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Here's another photo from a viewer -
A modern-day pseudoscorpion sitting on the head of a U.S. penny. This is actually an arachnid that mimics scorpions as a defense mechanism. They are only present when micro-organisms like lice and other  bugs are present, or in very humid conditions. 


Here's an interesting arachnid, called a Pseudoscorpion. It belongs to the same family as spiders, along with scorpions, mites and ticks. This photo was also sent in by Jon Triffo,  from Saskatchewan in Canada. Here's Jon's information and his photo.  Thanks for the great photo, Jon!! 

Pseudoscorpions or "Book scorpions" are about 4mm long, flat-bodied arachnids with a short, usually oval abdomen. They have a pair of large pincer like claws (pedipalps) that project forward from the front of the body. There is no curved upward stinger from the rear tip of the abdomen as found in true scorpions. The body colour ranges from yellowish-tan to dark-brown, with the paired claws sometimes black. Some have 2 or 4 eyes while others have none. Legs are 5-segmented. 

Here's Jon's information:
"They are surprisingly toxic, but only to tiny creatures as they are unable to pinch through human flesh or deliver any significant dose of venom. As it is their pincers that are armed with venom, they tend to react like mini, wee boxers when approached. I've found some to be even pugnacious and always ready for a fight, irregardless of any mismatch in weight classification. I have yet to find any way of keeping pseudoscorpions alive for more than several days, so I no longer try to keep them in captivity. It's just not fair to the wonderful little creatures. Domestically, I've observed that they usually irrupt from household hiding places whenever ant bait is set out to kill ants throughout a home. Perhaps there are ecological links between ants and pseudoscorpions.

I placed a small green fly, similar to a lacewing, in a jar with a pseudoscorpion once. When I saw that the fly was more than twice the size of the pseudoscorpion, I thought that maybe I should continue looking for more suitable prey. The pseudoscorpion approached the fly, however, and repeatedly jabbed at it it with its pincers. Within several minutes the fly was either paralysed or deceased and the pseudoscorpion was feasting upon it! Much to my dismay, however, the pseudoscorpion died two days later.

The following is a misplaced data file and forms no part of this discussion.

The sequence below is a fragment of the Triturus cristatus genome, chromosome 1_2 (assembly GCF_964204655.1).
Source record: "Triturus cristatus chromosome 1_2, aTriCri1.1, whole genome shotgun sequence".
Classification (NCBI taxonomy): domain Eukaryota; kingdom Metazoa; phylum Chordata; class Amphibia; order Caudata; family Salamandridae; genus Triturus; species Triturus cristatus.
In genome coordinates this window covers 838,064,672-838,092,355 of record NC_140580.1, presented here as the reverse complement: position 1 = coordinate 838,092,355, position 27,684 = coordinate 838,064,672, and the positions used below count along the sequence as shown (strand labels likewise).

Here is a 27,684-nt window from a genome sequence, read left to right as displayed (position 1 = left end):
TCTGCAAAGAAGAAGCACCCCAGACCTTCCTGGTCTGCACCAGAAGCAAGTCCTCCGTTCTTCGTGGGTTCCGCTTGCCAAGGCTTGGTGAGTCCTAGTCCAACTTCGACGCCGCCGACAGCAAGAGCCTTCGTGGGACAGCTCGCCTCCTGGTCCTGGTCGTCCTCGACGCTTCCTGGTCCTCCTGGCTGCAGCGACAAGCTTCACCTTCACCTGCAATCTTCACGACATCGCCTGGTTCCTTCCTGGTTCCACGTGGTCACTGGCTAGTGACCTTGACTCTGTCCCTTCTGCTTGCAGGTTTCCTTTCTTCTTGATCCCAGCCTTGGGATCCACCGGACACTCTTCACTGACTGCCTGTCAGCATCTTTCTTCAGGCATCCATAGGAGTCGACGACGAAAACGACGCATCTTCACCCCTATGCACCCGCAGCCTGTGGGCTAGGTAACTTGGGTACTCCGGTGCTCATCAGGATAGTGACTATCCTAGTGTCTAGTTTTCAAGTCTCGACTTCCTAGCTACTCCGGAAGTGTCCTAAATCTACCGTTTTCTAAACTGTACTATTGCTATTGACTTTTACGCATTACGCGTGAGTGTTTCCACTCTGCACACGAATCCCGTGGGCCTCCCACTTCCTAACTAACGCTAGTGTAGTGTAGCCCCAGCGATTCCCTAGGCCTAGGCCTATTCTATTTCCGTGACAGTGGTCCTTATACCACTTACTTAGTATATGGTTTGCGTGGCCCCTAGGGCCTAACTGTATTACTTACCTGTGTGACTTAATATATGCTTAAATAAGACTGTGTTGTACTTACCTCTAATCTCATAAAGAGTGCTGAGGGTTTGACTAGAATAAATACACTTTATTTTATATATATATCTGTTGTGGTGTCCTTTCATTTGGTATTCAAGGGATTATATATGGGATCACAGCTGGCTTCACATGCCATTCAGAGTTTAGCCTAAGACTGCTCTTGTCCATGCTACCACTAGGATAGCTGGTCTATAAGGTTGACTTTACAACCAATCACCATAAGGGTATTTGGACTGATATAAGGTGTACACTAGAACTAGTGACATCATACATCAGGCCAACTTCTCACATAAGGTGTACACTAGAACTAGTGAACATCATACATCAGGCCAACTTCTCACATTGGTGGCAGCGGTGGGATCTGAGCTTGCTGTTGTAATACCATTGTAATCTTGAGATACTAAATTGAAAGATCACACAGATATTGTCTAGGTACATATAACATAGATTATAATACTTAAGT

In a school in Toronto, Ontario, I set up a macro photography display and I used a mounted pseudoscorpion on a pin as my subject of focus. Each class in the school, with all the teachers and many parents, toured the exhibit after I presented a brief introduction and workshop on wildlife photography. 98% of all the participants in the tour lined up to view and practice focusing on the amazing little pseudoscorpion. Some of them, especially the kids of course, began looking for pseudoscorpions in their own homes. The venomous little wonder became a bit of a sensation in an inner city school that was very "challenging" to teach in.

I don't know if Australia has pseudoscorpions or not . . . if they exist there, I hope your school finds them plentiful and fascinating."

Checilerata Pseudoscorpions More Pseudoscorpions
Washington Uni - Pseudoscorpions Arachnology Iowa Insect Info
Pseudoscorpionida Pseudoscorpions Discover Life in America

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